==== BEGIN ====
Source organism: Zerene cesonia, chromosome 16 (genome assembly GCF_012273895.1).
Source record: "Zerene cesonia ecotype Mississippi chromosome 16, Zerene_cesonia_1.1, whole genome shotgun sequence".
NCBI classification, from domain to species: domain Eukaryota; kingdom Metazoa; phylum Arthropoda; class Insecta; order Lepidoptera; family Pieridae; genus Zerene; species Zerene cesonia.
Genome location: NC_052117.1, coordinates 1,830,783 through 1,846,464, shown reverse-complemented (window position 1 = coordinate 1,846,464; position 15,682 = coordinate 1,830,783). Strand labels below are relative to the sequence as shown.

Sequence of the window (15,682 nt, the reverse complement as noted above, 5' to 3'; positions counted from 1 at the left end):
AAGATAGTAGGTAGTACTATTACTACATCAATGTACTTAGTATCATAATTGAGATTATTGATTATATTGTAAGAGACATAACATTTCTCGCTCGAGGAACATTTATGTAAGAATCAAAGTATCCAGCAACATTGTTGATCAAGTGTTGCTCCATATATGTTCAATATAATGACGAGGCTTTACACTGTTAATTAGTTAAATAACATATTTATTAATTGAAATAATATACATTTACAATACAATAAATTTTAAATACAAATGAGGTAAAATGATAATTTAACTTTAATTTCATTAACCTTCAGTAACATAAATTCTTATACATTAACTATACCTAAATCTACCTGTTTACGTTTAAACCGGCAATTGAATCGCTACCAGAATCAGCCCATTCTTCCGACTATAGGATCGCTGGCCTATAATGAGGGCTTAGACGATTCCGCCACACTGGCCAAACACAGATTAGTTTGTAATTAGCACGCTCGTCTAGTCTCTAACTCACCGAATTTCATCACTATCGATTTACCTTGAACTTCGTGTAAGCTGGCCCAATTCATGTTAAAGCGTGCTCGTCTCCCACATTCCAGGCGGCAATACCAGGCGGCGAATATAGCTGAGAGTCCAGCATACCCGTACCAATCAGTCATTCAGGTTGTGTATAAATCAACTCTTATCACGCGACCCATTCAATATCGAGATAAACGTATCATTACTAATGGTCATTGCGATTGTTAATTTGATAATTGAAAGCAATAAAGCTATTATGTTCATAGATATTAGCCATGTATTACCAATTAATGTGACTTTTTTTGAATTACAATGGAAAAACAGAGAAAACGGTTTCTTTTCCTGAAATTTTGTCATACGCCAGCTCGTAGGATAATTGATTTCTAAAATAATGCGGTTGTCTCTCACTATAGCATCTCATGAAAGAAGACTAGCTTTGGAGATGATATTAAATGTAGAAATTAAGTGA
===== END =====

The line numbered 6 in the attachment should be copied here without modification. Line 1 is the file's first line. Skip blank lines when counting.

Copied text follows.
AAGATAGTAGGTAGTACTATTACTACATCAATGTACTTAGTATCATAATTGAGATTATTGATTATATTGTAAGAGACATAACATTTCTCGCTCGAGGAACATTTATGTAAGAATCAAAGTATCCAGCAACATTGTTGATCAAGTGTTGCTCCATATATGTTCAATATAATGACGAGGCTTTACACTGTTAATTAGTTAAATAACATATTTATTAATTGAAATAATATACATTTACAATACAATAAATTTTAAATACAAATGAGGTAAAATGATAATTTAACTTTAATTTCATTAACCTTCAGTAACATAAATTCTTATACATTAACTATACCTAAATCTACCTGTTTACGTTTAAACCGGCAATTGAATCGCTACCAGAATCAGCCCATTCTTCCGACTATAGGATCGCTGGCCTATAATGAGGGCTTAGACGATTCCGCCACACTGGCCAAACACAGATTAGTTTGTAATTAGCACGCTCGTCTAGTCTCTAACTCACCGAATTTCATCACTATCGATTTACCTTGAACTTCGTGTAAGCTGGCCCAATTCATGTTAAAGCGTGCTCGTCTCCCACATTCCAGGCGGCAATACCAGGCGGCGAATATAGCTGAGAGTCCAGCATACCCGTACCAATCAGTCATTCAGGTTGTGTATAAATCAACTCTTATCACGCGACCCATTCAATATCGAGATAAACGTATCATTACTAATGGTCATTGCGATTGTTAATTTGATAATTGAAAGCAATAAAGCTATTATGTTCATAGATATTAGCCATGTATTACCAATTAATGTGACTTTTTTTGAATTACAATGGAAAAACAGAGAAAACGGTTTCTTTTCCTGAAATTTTGTCATACGCCAGCTCGTAGGATAATTGATTTCTAAAATAATGCGGTTGTCTCTCACTATAGCATCTCATGAAAGAAGACTAGCTTTGGAGATGATATTAAATGTAGAAATTAAGTGA